Management proposed changes that would make rules stricter in both the joint drug agreement of 2014 and the domestic violence agreement of 2015.


Concerned about players getting run down, the sides discussed a possible extension of the season from 183 days to 187 days. That appears unlikely, but there probably will be more restrictions on the scheduling of night games on getaway days.


Management would like to have pitch clocks, which have been used at Triple-A and Double-A for the past two seasons, and restrictions on trips to the mound. Players generally have resisted any changes to the natural flow of the game.


Expect a rise in the minimum salary, which was $507,500 in the major leagues last season and $82,700 for a minor league player on a 40-man big league roster for at least a second season and $41,400 for a first.


The sides have discussed changes to the revenue-sharing rules, which included a market disqualification test that prevented both teams from New York, Los Angeles and Chicago from receiving any revenue-sharing money in 2016, along with Atlanta, Boston, Houston, Philadelphia, San Francisco, Texas, Toronto and Washington.


Under the current agreement, the top 22 percent of players by service time of those with two or more years of major league service and less than three are eligible for arbitration, along with players with at least three years but less than six. Change in eligibility has not gotten much attention.


Management has discussed a ban on the use of smokeless tobacco during games. The union has resisted, maintaining that using smokeless tobacco is legal and a matter of individual choice, but in the 2012-16 agreement the union did agree that players may not carry tobacco packages and tins in their back pockets when fans are permitted in the ballpark, and players may not use tobacco during pregame or postgame interviews, and at team functions.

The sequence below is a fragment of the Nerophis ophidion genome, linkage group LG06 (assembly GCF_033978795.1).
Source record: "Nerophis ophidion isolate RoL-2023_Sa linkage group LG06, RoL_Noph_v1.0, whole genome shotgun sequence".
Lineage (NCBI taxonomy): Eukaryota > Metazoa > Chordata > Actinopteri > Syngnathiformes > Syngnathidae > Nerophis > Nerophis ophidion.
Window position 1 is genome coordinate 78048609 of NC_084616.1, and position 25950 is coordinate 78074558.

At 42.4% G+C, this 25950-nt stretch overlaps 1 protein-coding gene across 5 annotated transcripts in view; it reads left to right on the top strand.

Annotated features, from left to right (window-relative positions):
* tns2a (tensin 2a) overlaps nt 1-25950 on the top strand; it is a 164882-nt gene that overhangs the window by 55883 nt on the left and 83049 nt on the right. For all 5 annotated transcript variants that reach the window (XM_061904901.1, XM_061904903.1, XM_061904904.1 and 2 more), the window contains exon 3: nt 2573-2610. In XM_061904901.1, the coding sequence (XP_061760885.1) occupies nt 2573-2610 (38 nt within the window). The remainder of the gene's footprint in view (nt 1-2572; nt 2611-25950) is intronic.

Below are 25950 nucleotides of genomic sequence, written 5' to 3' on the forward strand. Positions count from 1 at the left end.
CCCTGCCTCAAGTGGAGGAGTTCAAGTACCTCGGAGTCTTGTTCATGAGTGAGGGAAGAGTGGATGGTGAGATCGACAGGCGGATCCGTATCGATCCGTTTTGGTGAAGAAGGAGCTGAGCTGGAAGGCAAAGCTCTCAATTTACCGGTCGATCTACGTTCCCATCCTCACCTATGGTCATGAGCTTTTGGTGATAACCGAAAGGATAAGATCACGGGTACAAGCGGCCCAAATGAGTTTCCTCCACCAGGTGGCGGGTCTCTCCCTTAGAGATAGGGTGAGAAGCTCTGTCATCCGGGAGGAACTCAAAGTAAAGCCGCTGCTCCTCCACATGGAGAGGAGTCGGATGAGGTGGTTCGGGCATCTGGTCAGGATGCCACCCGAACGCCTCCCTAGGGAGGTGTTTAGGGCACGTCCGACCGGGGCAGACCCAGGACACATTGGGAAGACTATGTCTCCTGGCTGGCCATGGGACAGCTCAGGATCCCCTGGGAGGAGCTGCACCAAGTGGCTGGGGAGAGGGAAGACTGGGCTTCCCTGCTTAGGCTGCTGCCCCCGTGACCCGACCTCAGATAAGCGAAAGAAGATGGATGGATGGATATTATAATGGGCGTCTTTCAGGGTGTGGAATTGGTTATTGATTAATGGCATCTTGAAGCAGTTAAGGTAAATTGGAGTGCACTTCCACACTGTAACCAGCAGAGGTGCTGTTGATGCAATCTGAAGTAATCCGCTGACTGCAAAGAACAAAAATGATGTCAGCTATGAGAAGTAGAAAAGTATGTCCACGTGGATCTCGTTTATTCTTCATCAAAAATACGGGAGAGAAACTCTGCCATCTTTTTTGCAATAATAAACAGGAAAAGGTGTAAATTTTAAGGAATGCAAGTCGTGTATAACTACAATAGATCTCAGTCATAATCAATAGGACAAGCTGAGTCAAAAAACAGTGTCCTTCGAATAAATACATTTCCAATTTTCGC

Giants' Evan Longoria expresses displeasure with slow MLB free agency


Giants' Evan Longoria expresses displeasure with slow MLB free agency

Despite playing 11 years of Major League Baseball, Giants third baseman Evan Longoria has never gone through free agency. He signed a six-year contract with the Tampa Bay Rays in 2008, and then a 10-year extension with the club in 2012.

But with what he's witnessing this offseason, it's safe to say he isn't looking forward to the day he has to partake in the process.

Longoria took to Instagram to share his displeasure, writing the following: 

We are less then a month from the start of spring and once again some of our games biggest starts remain unsigned. Such a shame. It’s seems every day now someone is making up a new analytical tool to devalue players, especially free agents. As fans, why should “value” for your team even be a consideration? It’s not your money, it’s money that players have worked their whole lives to get to that level and be deserving of. Bottom line, fans should want the best players and product on the field for their team. And as players we need to stand strong for what we believe we are worth and continue to fight for the rights we have fought for time and time again.